Crime targets Task Force

Calling Time on Crime

The Home Office Policing and Crime Reduction Directorate

Appointment of Regional Crime Directors

Tool kit for Crime Reduction

Launch of Community Safety Journal

Community Safety Partnership, The Audit Commission Report

1976


1980

1980


1980

1983


1983

1983


1985

1986


1988

1988


1988

1988


1989

1990


1991

1992


1995

1996


1996

1998


1998

1998


1998

1999


1999

1999


2000

2000


2000

2001


2002

2003

While discussing the aspects of crime reduction and SCP measures, it would be in order to have an overview of crime trends in the UK.

Crime Trends

The main source of understanding the crime trends in the UK is crime statistics brought by the Home Office, London in their periodic ‘ Home Office Statistical Bulletin’. The document provides a comparative picture of the both- crime recorded by the police and the crimes surveyed by the ‘ British Crime survey ’. The Survey methodology includes all ingredients of victimization surveys. They are based on the samples drawn from all parts of the country. Needless to state that the Surveys are intended to add a dimension of reliability to oft-doubted crime statistics.

The purpose in this section is to underline the crime scenario in the country and analysis of crime reduction techniques vis-à-vis it. The crime scene presented in the Home Office Statistical Bulletin on Crime and England and Wales 2002/03 and the 2001British Crime Survey (BCS) presents a highly satisfactory scenario. The BCS findings showed whole downward trends in crime. The Main trends are as under:


  • Burglary was down 21% from 1997 to its lowest level since 1991

  • The number of vehicles stolen was down by 11% from its 1997 level

  • Theft from vehicles was down by 16%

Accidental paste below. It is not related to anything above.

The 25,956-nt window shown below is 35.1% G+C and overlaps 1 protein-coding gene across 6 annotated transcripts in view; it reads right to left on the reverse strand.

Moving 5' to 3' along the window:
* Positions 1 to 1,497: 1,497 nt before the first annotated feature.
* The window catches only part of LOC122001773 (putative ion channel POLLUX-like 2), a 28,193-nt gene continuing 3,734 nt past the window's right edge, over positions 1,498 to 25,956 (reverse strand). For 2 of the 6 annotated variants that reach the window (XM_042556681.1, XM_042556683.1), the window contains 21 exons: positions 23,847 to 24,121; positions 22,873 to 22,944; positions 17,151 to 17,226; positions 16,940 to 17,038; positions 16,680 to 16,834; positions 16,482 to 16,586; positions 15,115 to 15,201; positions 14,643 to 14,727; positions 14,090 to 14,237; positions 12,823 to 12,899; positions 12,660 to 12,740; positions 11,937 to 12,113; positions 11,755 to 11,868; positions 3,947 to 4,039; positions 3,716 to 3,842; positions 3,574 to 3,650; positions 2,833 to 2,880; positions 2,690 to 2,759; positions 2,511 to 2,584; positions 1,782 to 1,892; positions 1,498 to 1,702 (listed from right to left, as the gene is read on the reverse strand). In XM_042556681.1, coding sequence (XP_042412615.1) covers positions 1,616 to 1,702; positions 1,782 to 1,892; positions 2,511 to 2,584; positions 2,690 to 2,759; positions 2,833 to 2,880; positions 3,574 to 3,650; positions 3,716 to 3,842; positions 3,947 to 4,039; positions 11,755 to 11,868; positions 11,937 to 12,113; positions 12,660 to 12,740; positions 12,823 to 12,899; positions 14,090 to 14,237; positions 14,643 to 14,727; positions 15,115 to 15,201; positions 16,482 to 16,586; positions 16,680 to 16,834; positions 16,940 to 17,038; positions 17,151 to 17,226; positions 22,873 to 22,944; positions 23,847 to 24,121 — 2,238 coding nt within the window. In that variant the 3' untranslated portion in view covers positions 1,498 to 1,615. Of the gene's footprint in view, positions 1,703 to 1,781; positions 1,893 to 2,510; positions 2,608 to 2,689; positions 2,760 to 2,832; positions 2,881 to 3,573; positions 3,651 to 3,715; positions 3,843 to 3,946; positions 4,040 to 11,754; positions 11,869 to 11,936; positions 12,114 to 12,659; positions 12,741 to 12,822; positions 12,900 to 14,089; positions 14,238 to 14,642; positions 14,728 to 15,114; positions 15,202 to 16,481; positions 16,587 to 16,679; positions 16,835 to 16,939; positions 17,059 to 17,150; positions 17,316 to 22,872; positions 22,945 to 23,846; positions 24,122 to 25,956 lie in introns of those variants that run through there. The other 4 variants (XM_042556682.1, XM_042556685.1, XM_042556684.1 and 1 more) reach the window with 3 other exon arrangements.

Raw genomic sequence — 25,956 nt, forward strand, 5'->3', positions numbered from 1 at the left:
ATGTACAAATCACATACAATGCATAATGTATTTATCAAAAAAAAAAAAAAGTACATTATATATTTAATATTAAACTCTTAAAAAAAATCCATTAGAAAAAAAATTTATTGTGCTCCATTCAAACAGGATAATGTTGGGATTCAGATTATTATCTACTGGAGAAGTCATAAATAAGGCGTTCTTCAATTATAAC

• Violence was down by 4%, including wounding which was down by 11%

  • The proportion of people who were victims of some type of crime once or more during 1999 fell from 34% to 30% to its lowest overall victimisation rate since 1983.

  • The few exceptions to the downward trend, however, were robbery (up 14%) and theft from the person, which saw a 4% increase.

  • There was a 19% decrease in acquaintance violence but a 29% increase in stranger violence. Muggings and domestic violence frequencies were unchanged.

  • The survey shows that people continued to overestimate the problem of crime, despite the overall fall in crime. One third of householders believed the national crime rate had increased "a lot" between 1997 and 1999 - a perception at odds with both the BCS and the offences recorded by the police.


Critical Trends

During last 100 years the trends in crimes in the UK have shown a continual rise. However, since early 1990’s, there has been a reversal in these trends except for violent crime. The apprehensions are expressed (Audit Commission Report, 2000) that there is a need to adopt crime reduction initiatives to target crimes that are likely to stem from economic or demographic influences.

A further analysis of the crime data in the UK presents a crucial scene. Personal robberies, violent crimes, vehicle crimes and incidence of domestic crime (in certain pockets) demand immediate attention. A special concern over the unsatisfactory rate of crime detection and conviction was also expressed in the Home Office White paper on the Police reform. The Report said that Police performance is too variable. The recorded crime detection rate for burglaries varied between 43.5% and 7.9%, and for robbery between 50.8% and 14.4% at force level. The variations and lack of consistency in policing across the country cannot be justified. Further, this Report also remarked that maintaining the confidence of the public is critical if the police are to continue to reduce crime and disorder.

The scenario portrayed above justifies the need to respond crime more instantly and effectively.



CHAPTER II

Situational Crime Prevention Techniques